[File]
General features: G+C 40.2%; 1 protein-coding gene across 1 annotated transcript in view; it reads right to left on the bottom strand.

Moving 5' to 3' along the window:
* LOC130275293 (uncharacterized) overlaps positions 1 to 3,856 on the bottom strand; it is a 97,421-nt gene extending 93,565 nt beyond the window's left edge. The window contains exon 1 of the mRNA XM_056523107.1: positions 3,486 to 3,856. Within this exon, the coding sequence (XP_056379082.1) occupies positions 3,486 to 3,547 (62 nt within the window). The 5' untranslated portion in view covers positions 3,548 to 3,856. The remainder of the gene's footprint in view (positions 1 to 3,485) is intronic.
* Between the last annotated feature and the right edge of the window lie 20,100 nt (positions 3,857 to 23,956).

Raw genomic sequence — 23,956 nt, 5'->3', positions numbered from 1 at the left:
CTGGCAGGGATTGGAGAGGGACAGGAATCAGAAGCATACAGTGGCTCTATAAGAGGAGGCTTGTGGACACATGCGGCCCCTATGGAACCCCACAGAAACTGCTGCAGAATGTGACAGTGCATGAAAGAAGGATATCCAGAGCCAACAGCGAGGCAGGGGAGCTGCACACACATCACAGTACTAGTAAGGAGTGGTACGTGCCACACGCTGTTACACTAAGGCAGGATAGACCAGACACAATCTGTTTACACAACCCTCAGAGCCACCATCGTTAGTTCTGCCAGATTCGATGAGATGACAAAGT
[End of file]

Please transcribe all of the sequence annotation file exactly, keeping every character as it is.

General features: G+C 40.2%; 1 protein-coding gene across 1 annotated transcript in view; it reads right to left on the bottom strand.

Moving 5' to 3' along the window:
* LOC130275293 (uncharacterized) overlaps positions 1 to 3,856 on the bottom strand; it is a 97,421-nt gene extending 93,565 nt beyond the window's left edge. The window contains exon 1 of the mRNA XM_056523107.1: positions 3,486 to 3,856. Within this exon, the coding sequence (XP_056379082.1) occupies positions 3,486 to 3,547 (62 nt within the window). The 5' untranslated portion in view covers positions 3,548 to 3,856. The remainder of the gene's footprint in view (positions 1 to 3,485) is intronic.
* Between the last annotated feature and the right edge of the window lie 20,100 nt (positions 3,857 to 23,956).

Raw genomic sequence — 23,956 nt, 5'->3', positions numbered from 1 at the left:
CTGGCAGGGATTGGAGAGGGACAGGAATCAGAAGCATACAGTGGCTCTATAAGAGGAGGCTTGTGGACACATGCGGCCCCTATGGAACCCCACAGAAACTGCTGCAGAATGTGACAGTGCATGAAAGAAGGATATCCAGAGCCAACAGCGAGGCAGGGGAGCTGCACACACATCACAGTACTAGTAAGGAGTGGTACGTGCCACACGCTGTTACACTAAGGCAGGATAGACCAGACACAATCTGTTTACACAACCCTCAGAGCCACCATCGTTAGTTCTGCCAGATTCGATGAGATGACAAAGT